Summary judgment should be granted whenever "there is no genuine issue as to any material fact and ... the moving party is entitled to a judgment as a matter of law." FED. R. CIV. P. 56(c). On a motion for summary judgment in a trademark-infringement case, we conduct de novo review of both (1) the district court's determination of what material facts are in dispute; and (2) the legal conclusions the district court drew from the undisputed facts. Jet, Inc. v. Sewage Aeration Sys., 165 F.3d 419, 422 (6th Cir.1999). In conducting this review of a summary judgment motion, we draw all reasonable inferences in favor of the party opposing the motion. Johnson v. Karnes, 398 F.3d 868, 873 (6th Cir.2005).
C. The Scope of the LP Trademark
Prior to conducting our substantive inquiry, we take this opportunity to clarify a fundamental issue. The district court appears to have confused trademark law and trade-dress law when it concluded that the LP Trademark covered the entire guitar, rather than the two-dimensional silhouette included in the registration papers, Gibson I, 311 F.Supp.2d at 719; see also Gibson II, 325 F.Supp.2d at 852. This affected the remainder of the district court's reasoning and prevented proper analysis of the parties' claims. Specifically, we do not believe that the two-dimensional drawing included in the LP Trademark should be construed to create a trademark on the entire guitar as depicted in photographs accompanying the trademark application (including the location and style of knobs, switches, and other hardware).
D. Trademark Infringement Under the Lanham Act
To establish trademark infringement within the meaning of the Lanham Act, Gibson must demonstrate that the PRS Singlecut "is likely to cause confusion among consumers regarding the origin [of the Singlecut]." Daddy's Junky Music Stores, Inc. v. Big Daddy's Family Music Ctr., 109 F.3d 275, 280 (6th Cir.1997) (citing 15 U.S.C. § 1114). We determine whether such confusion is likely by examining the eight Frisch factors: (1) "strength of the plaintiff's mark," (2) "relatedness of the goods or services," (3) "similarity of the marks," (4) "evidence of actual confusion," (5) "marketing channels used," (6) "likely degree of purchaser care," (7) "the defendant's intent in selecting its mark," and (8) "likelihood of expansion of the product lines." Jet, 165 F.3d at 422 (citing Frisch's Rests., Inc. v. Elby's Big Boy of Steubenville, Inc., 670 F.2d 642, 648 (6th Cir.), cert. denied, 459 U.S. 916, 103 S.Ct. 231, 74 L.Ed.2d 182 (1982)).
The district court concluded that, with the exception of actual confusion (factor four), all factors on which it made a finding favored Gibson for summary judgment purposes.
1. Gibson's Theories of Purchaser Confusion
Gibson argues that despite the lack of actual confusion at the point of sale, the district court's decision can be affirmed under a theory of either initial-interest confusion (the theory relied on by the district court), post-sale confusion, or some combination of the two. Initial-interest confusion takes place when a manufacturer improperly uses a trademark to create initial customer interest in a product, even if the customer realizes, prior to purchase, that the product was not actually manufactured by the trademark-holder. See PACCAR Inc. v. TeleScan Techs., L.L.C., 319 F.3d 243, 253 (6th Cir.2003); see also J. THOMAS MCCARTHY, MCCARTHY ON TRADEMARKS AND UNFAIR COMPETITION § 23:6 (4th ed. 1996 & Supp.2005) ("MCCARTHY ON TRADEMARKS") (collecting cases). Post-sale confusion occurs when use of a trademark leads individuals (other than the purchaser) mistakenly to believe that a product was manufactured by the trademark-holder. See Esercizio v. Roberts, 944 F.2d 1235, 1245 (6th Cir.1991), cert. denied, 505 U.S. 1219, 112 S.Ct. 3028, 120 L.Ed.2d 899 (1992); see also MCCARTHY ON TRADEMARKS § 23:7 (collecting cases). We conclude that neither initial-interest confusion, nor post-sale confusion, nor any combination of two, is applicable in this case.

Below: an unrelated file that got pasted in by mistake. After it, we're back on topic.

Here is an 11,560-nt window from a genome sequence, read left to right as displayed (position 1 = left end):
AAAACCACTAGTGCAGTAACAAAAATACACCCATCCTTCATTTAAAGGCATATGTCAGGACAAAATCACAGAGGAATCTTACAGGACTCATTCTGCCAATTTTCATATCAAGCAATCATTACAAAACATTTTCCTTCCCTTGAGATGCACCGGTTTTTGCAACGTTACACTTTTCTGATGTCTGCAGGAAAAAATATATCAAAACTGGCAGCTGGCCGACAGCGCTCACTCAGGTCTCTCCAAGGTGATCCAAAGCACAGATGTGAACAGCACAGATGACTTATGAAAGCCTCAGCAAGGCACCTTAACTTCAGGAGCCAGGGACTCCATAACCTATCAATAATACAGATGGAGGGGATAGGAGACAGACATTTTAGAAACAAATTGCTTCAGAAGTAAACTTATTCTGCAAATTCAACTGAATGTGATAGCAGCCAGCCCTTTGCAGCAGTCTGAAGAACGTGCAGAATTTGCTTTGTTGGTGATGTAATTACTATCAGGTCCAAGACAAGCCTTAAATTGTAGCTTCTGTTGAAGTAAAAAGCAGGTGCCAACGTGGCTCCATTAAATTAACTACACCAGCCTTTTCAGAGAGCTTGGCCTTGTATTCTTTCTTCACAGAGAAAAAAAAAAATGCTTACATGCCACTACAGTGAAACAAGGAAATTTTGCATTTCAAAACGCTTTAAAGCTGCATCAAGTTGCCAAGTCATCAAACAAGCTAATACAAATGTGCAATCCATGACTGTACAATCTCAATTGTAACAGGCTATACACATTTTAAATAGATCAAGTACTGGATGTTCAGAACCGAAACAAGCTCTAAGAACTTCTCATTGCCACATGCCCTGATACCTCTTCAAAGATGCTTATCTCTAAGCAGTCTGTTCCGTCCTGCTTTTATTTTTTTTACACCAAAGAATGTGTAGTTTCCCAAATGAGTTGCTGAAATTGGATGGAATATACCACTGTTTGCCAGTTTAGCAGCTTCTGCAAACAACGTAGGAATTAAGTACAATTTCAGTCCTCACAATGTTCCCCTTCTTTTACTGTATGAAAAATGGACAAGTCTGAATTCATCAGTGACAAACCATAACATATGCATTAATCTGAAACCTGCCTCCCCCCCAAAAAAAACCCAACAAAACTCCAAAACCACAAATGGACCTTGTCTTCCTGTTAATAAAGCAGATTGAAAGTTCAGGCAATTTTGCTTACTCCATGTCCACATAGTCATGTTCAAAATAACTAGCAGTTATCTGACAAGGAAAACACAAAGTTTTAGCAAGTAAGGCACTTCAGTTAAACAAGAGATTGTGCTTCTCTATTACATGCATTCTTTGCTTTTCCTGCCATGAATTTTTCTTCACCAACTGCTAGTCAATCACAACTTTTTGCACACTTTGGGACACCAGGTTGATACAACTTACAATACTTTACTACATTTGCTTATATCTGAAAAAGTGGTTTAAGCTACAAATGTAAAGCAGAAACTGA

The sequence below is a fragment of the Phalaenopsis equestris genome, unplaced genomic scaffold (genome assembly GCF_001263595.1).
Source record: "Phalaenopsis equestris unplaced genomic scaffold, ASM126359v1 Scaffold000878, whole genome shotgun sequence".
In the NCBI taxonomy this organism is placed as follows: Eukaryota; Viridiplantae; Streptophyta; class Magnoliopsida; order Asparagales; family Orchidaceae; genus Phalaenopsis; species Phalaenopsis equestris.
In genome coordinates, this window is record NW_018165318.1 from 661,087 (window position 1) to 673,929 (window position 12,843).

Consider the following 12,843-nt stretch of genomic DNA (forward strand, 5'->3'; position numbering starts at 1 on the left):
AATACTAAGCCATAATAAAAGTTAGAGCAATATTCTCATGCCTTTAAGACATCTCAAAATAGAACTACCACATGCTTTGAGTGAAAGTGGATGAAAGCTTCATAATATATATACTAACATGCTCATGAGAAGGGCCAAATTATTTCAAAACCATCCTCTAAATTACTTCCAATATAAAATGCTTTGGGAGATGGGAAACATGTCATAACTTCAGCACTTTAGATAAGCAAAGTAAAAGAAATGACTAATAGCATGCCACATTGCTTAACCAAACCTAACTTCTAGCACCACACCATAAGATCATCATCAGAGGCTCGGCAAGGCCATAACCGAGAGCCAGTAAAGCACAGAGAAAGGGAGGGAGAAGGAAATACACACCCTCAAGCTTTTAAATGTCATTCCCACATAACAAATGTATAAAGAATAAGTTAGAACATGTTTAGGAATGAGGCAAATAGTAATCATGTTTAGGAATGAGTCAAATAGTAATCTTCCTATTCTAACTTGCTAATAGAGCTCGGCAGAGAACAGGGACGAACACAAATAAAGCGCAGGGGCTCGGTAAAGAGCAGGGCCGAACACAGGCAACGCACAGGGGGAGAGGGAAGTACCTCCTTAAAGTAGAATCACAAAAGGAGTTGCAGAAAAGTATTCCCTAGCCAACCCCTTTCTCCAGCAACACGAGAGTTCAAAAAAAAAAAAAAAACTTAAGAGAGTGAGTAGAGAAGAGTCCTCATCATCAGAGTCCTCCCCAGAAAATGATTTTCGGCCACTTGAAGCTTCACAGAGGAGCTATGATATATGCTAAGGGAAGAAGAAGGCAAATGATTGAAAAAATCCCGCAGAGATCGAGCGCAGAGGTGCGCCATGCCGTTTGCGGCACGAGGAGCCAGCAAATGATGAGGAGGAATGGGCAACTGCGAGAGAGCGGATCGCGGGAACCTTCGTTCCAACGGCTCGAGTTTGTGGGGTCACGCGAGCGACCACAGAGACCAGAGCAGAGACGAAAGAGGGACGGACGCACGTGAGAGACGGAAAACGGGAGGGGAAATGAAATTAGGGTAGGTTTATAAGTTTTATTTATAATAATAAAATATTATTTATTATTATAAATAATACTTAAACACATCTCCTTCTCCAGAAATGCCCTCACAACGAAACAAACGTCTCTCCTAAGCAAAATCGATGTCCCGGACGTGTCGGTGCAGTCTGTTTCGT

a. Initial-Interest Confusion
The one case where we arguably have applied initial-interest confusion involved facts strikingly different than those involved in the present dispute. In PACCAR, we were faced with a dispute between Telescan, a company operating
b. Post-Sale Confusion
The one published case where we have applied post-sale confusion is also clearly distinguishable from the present case. Esercizio, a trade-dress case, involved Ferrari sports cars which were manufactured in deliberately limited quantities "in order to create an image of exclusivity." Esercizio, 944 F.2d at 1237. The alleged infringer built fiberglass kits intended to be "bolted onto the undercarriage of another automobile such as a Chevrolet Corvette or a Pontiac Fiero" in order to make the "donor car" look like a far-more-expensive Ferrari. Id. at 1238. Our concern in Esercizio was that "Ferrari's reputation in the field could be damaged by the marketing of Roberts' [clearly inferior] replicas." Id. at 1245. Such a concern is not present here, where Gibson concedes that PRS guitars are not clearly inferior to Gibson guitars. See, e.g., Gibson Br. at 5, 23. Accordingly, post-sale confusion cannot serve as a substitute for point-of-sale confusion in this case.
c. Gibson's Smoky-Bar Theory of Confusion
Finally, Gibson argues that, taken together, the initial-interest-confusion and post-sale-confusion doctrines should be extended to include something that we can only describe as a "smoky-bar theory of confusion." Initial-interest-confusion doctrine, which we have already rejected on the facts of this case, applies when allegedly improper use of a trademark attracts potential purchasers to consider products or services provided by the infringer. Post-sale-confusion doctrine, which we have also rejected on the facts of this case, applies when allegedly improper use of protected trade dress on a lower-quality product diminishes the reputation of the holder of the rights to that trade dress.